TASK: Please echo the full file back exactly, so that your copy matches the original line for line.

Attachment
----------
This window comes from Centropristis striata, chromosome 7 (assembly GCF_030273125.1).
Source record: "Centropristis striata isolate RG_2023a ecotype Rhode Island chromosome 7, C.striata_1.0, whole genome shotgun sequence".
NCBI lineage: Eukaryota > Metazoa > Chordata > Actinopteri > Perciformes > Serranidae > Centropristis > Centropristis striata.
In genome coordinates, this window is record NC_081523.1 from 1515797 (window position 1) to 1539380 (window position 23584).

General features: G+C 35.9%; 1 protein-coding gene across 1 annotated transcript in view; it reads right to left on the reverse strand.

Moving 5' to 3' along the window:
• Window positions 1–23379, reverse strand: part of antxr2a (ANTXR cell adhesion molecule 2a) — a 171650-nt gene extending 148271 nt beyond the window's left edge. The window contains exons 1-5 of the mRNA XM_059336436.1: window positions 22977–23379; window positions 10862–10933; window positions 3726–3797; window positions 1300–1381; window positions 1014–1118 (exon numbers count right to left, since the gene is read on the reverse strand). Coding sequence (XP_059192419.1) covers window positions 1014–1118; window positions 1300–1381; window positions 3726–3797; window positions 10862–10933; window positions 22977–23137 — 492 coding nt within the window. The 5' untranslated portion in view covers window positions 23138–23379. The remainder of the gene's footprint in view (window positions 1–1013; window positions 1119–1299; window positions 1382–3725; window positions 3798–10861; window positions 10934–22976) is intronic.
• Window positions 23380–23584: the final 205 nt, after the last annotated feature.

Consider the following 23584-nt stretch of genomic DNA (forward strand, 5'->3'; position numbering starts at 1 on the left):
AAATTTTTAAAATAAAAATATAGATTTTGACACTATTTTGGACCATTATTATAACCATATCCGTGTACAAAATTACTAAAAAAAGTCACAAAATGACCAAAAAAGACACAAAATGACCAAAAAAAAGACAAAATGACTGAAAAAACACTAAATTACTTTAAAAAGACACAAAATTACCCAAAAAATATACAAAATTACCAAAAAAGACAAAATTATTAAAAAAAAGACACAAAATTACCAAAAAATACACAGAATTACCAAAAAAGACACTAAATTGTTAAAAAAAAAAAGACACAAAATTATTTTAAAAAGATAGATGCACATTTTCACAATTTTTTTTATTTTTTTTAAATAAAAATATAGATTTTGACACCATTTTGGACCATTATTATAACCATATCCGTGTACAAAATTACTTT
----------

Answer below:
This window comes from Centropristis striata, chromosome 7 (assembly GCF_030273125.1).
Source record: "Centropristis striata isolate RG_2023a ecotype Rhode Island chromosome 7, C.striata_1.0, whole genome shotgun sequence".
NCBI lineage: Eukaryota > Metazoa > Chordata > Actinopteri > Perciformes > Serranidae > Centropristis > Centropristis striata.
In genome coordinates, this window is record NC_081523.1 from 1515797 (window position 1) to 1539380 (window position 23584).

General features: G+C 35.9%; 1 protein-coding gene across 1 annotated transcript in view; it reads right to left on the reverse strand.

Moving 5' to 3' along the window:
• Window positions 1–23379, reverse strand: part of antxr2a (ANTXR cell adhesion molecule 2a) — a 171650-nt gene extending 148271 nt beyond the window's left edge. The window contains exons 1-5 of the mRNA XM_059336436.1: window positions 22977–23379; window positions 10862–10933; window positions 3726–3797; window positions 1300–1381; window positions 1014–1118 (exon numbers count right to left, since the gene is read on the reverse strand). Coding sequence (XP_059192419.1) covers window positions 1014–1118; window positions 1300–1381; window positions 3726–3797; window positions 10862–10933; window positions 22977–23137 — 492 coding nt within the window. The 5' untranslated portion in view covers window positions 23138–23379. The remainder of the gene's footprint in view (window positions 1–1013; window positions 1119–1299; window positions 1382–3725; window positions 3798–10861; window positions 10934–22976) is intronic.
• Window positions 23380–23584: the final 205 nt, after the last annotated feature.

Consider the following 23584-nt stretch of genomic DNA (forward strand, 5'->3'; position numbering starts at 1 on the left):
AAATTTTTAAAATAAAAATATAGATTTTGACACTATTTTGGACCATTATTATAACCATATCCGTGTACAAAATTACTAAAAAAAGTCACAAAATGACCAAAAAAGACACAAAATGACCAAAAAAAAGACAAAATGACTGAAAAAACACTAAATTACTTTAAAAAGACACAAAATTACCCAAAAAATATACAAAATTACCAAAAAAGACAAAATTATTAAAAAAAAGACACAAAATTACCAAAAAATACACAGAATTACCAAAAAAGACACTAAATTGTTAAAAAAAAAAAGACACAAAATTATTTTAAAAAGATAGATGCACATTTTCACAATTTTTTTTATTTTTTTTAAATAAAAATATAGATTTTGACACCATTTTGGACCATTATTATAACCATATCCGTGTACAAAATTACTTT